Acupuncture for hypertension – a systematic review
In a powerful systematic review, published in a recent issue of the Cochrane Database of Systematic Reviews, researchers examined whether acupuncture had any effect on high blood pressure. Systematic reviews, which utilize systematic methods to collect secondary data, critically appraise research studies and synthesize studies, sit at the pinnacle of the hierarchy of published biomedical research. In evidence- and science-based medicine, a systematic review is the most important evidence supporting the clinical utility of any pharmaceutical, device or procedure (see Note 1).
This review examined 22 published trials, which included a total of 1744 patients. Here are the key results:
- 4 of 22 trials used a sham control, that is, a control that may seem like real needles, but isn’t – it almost impossible to blind the practitioner and patient to its use. These trials only found minimal, short-term effects (i.e., hours) in reducing blood pressure.
- Some of these trials attempted to compare acupuncture to angiotensin-converting enzyme (ACE) inhibitors, or to calcium antagonists – some results suggested short-term benefits, but the risk of bias was considered “very high.” Thus, the authors felt that acupuncture’s effects were outweighed by the risks of not using the medications that have shown robust effectiveness in treating hypertension.
- The remaining trials were considered to be of poor quality, and they also showed no evidence of long-term BP effect.
The reviewers found no evidence that acupuncture actually lowers blood pressure. For the few studies that showed a short-term effect, the reviewers stated that the results were uncertain and contained significant bias. They stated that acupuncture was an ineffective treatment for hypertension which left patients at continued risk for strokes, heart attacks, and other cardiovascular events.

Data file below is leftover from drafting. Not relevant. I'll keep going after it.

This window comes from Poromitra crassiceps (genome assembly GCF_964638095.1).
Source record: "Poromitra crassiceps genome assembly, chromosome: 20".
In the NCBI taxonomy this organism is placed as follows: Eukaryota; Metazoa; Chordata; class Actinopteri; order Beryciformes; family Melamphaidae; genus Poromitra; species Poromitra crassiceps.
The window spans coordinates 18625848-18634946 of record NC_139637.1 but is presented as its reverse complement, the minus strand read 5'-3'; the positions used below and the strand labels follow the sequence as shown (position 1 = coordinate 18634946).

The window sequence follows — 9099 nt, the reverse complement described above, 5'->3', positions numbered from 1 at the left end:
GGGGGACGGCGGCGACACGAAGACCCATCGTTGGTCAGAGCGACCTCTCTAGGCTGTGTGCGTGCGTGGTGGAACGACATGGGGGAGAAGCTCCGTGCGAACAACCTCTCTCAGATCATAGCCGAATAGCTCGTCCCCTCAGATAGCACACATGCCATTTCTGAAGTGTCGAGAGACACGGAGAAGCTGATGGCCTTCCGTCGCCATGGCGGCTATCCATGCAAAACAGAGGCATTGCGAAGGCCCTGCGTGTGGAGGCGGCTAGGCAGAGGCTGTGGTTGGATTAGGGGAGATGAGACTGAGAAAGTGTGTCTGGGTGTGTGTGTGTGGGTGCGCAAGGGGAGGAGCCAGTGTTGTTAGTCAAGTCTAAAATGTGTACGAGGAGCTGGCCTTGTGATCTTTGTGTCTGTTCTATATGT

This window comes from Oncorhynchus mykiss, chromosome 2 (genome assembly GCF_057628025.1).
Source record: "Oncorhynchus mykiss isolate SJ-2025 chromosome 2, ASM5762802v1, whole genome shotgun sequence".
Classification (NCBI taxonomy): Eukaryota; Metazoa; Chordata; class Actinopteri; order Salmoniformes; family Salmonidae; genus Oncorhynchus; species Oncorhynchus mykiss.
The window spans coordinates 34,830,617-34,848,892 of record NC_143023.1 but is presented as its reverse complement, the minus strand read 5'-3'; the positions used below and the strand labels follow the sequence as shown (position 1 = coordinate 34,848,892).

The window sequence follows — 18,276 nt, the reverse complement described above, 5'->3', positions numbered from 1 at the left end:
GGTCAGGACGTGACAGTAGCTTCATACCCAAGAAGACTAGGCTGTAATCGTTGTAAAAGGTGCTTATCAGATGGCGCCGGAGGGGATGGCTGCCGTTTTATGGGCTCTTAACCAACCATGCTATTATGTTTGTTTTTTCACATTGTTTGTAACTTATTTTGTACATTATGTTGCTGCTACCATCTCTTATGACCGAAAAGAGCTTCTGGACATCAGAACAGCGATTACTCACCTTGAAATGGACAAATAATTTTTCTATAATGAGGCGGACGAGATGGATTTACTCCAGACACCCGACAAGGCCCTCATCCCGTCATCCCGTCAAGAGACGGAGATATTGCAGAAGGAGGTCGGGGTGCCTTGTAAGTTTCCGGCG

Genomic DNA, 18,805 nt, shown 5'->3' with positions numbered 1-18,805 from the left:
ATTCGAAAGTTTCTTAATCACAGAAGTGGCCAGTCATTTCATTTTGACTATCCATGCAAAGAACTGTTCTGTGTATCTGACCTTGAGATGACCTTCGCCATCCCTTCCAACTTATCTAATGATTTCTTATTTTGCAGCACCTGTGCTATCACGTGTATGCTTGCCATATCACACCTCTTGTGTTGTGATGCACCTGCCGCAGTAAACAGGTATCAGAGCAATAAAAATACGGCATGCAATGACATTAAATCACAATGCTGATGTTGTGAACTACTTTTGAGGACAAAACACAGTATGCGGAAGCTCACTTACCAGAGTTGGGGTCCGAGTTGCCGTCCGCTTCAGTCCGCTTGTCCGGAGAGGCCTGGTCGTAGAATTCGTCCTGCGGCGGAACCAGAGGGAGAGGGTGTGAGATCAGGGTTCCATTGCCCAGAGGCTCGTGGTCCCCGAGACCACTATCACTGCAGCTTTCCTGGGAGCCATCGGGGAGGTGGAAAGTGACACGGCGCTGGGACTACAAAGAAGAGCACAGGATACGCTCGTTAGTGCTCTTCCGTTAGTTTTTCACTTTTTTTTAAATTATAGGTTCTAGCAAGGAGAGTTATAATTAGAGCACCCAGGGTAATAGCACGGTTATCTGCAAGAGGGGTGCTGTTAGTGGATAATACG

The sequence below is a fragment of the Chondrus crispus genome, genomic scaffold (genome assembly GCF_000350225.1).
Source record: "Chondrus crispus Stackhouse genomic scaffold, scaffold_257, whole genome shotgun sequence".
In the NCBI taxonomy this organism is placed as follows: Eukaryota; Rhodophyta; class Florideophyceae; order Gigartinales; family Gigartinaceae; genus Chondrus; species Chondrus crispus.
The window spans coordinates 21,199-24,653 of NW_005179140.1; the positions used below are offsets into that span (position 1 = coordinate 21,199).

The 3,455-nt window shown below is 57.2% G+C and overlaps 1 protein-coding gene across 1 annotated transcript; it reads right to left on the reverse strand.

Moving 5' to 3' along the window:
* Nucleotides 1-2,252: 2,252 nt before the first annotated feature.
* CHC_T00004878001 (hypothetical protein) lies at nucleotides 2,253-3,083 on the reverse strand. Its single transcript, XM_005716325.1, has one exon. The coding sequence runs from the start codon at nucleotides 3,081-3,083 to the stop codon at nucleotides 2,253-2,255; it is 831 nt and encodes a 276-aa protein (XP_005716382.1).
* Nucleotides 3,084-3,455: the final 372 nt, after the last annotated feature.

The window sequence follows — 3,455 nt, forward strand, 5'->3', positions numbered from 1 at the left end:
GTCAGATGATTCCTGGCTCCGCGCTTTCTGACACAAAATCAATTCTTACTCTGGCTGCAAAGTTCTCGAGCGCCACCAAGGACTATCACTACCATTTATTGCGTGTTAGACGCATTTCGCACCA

- Despite the power of systematic reviews, it doesn’t mean that they a free pass from critical analysis. The old adage of “garbage in, garbage out” is very applicable to these types of studies. If the researchers ignore the quality of bad studies included in the review, then the review is worthless. Systematic reviews should actually examine every study included to weed out bias, poor study design, and bad statistical analyses.
- Ernst E. Acupuncture: what does the most reliable evidence tell us? J Pain Symptom Manage. 2009 Apr;37(4):709-14. doi: 10.1016/j.jpainsymman.2008.04.009. Epub 2008 Sep 11. Review. PubMed PMID: 18789644.
- Standaert CJ, Friedly J, Erwin MW, Lee MJ, Rechtine G, Henrikson NB, Norvell DC. Comparative effectiveness of exercise, acupuncture, and spinal manipulation for low back pain. Spine (Phila Pa 1976). 2011 Oct 1;36(21 Suppl):S120-30. doi: 10.1097/BRS.0b013e31822ef878. Review. PubMed PMID: 21952184.
- Yang J, Chen J, Yang M, Yu S, Ying L, Liu GJ, Ren YL, Wright JM, Liang FR. Acupuncture for hypertension. Cochrane Database of Systematic Reviews 2018, Issue 11. Art. No.: CD008821.DOI: 10.1002/14651858.CD008821.pub2.